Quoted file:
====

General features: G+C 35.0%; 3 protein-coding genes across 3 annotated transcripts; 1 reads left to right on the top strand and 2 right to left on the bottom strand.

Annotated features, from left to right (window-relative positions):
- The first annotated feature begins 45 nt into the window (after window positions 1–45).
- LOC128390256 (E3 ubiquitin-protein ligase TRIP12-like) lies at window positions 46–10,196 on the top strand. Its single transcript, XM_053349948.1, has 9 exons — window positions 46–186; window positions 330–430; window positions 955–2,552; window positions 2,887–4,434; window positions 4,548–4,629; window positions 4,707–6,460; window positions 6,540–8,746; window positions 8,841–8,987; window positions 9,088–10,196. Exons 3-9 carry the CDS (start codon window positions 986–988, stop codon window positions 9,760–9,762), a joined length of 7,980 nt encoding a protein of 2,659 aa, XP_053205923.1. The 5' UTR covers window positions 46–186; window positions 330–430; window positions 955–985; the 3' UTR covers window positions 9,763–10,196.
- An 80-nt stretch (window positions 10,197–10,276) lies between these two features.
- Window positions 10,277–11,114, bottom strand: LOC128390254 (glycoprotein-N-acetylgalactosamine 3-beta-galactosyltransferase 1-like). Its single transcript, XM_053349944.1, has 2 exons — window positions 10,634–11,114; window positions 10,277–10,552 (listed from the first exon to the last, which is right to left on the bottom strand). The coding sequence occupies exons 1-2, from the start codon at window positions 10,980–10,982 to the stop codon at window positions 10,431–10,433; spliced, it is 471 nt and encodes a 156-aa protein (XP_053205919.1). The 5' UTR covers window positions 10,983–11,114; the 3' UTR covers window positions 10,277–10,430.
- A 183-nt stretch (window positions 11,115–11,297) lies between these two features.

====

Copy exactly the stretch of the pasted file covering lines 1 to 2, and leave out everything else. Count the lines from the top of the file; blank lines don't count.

General features: G+C 35.0%; 3 protein-coding genes across 3 annotated transcripts; 1 reads left to right on the top strand and 2 right to left on the bottom strand.

Annotated features, from left to right (window-relative positions):